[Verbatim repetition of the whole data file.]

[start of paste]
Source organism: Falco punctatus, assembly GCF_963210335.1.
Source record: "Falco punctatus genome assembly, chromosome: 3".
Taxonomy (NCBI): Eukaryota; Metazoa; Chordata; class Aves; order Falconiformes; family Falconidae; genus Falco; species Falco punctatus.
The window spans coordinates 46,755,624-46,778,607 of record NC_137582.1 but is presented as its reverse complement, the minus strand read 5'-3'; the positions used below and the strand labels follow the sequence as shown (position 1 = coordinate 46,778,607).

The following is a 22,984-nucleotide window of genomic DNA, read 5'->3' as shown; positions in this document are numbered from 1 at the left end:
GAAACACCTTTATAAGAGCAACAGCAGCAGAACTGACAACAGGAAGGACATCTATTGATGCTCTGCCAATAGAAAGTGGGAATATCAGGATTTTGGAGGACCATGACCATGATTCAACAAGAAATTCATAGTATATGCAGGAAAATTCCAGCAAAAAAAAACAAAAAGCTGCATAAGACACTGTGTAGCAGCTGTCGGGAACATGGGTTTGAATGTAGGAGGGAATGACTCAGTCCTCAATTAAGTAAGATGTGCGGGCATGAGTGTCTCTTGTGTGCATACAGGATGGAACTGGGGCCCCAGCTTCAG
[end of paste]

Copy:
Source organism: Falco punctatus, assembly GCF_963210335.1.
Source record: "Falco punctatus genome assembly, chromosome: 3".
Taxonomy (NCBI): Eukaryota; Metazoa; Chordata; class Aves; order Falconiformes; family Falconidae; genus Falco; species Falco punctatus.
The window spans coordinates 46,755,624-46,778,607 of record NC_137582.1 but is presented as its reverse complement, the minus strand read 5'-3'; the positions used below and the strand labels follow the sequence as shown (position 1 = coordinate 46,778,607).

The following is a 22,984-nucleotide window of genomic DNA, read 5'->3' as shown; positions in this document are numbered from 1 at the left end:
GAAACACCTTTATAAGAGCAACAGCAGCAGAACTGACAACAGGAAGGACATCTATTGATGCTCTGCCAATAGAAAGTGGGAATATCAGGATTTTGGAGGACCATGACCATGATTCAACAAGAAATTCATAGTATATGCAGGAAAATTCCAGCAAAAAAAAACAAAAAGCTGCATAAGACACTGTGTAGCAGCTGTCGGGAACATGGGTTTGAATGTAGGAGGGAATGACTCAGTCCTCAATTAAGTAAGATGTGCGGGCATGAGTGTCTCTTGTGTGCATACAGGATGGAACTGGGGCCCCAGCTTCAG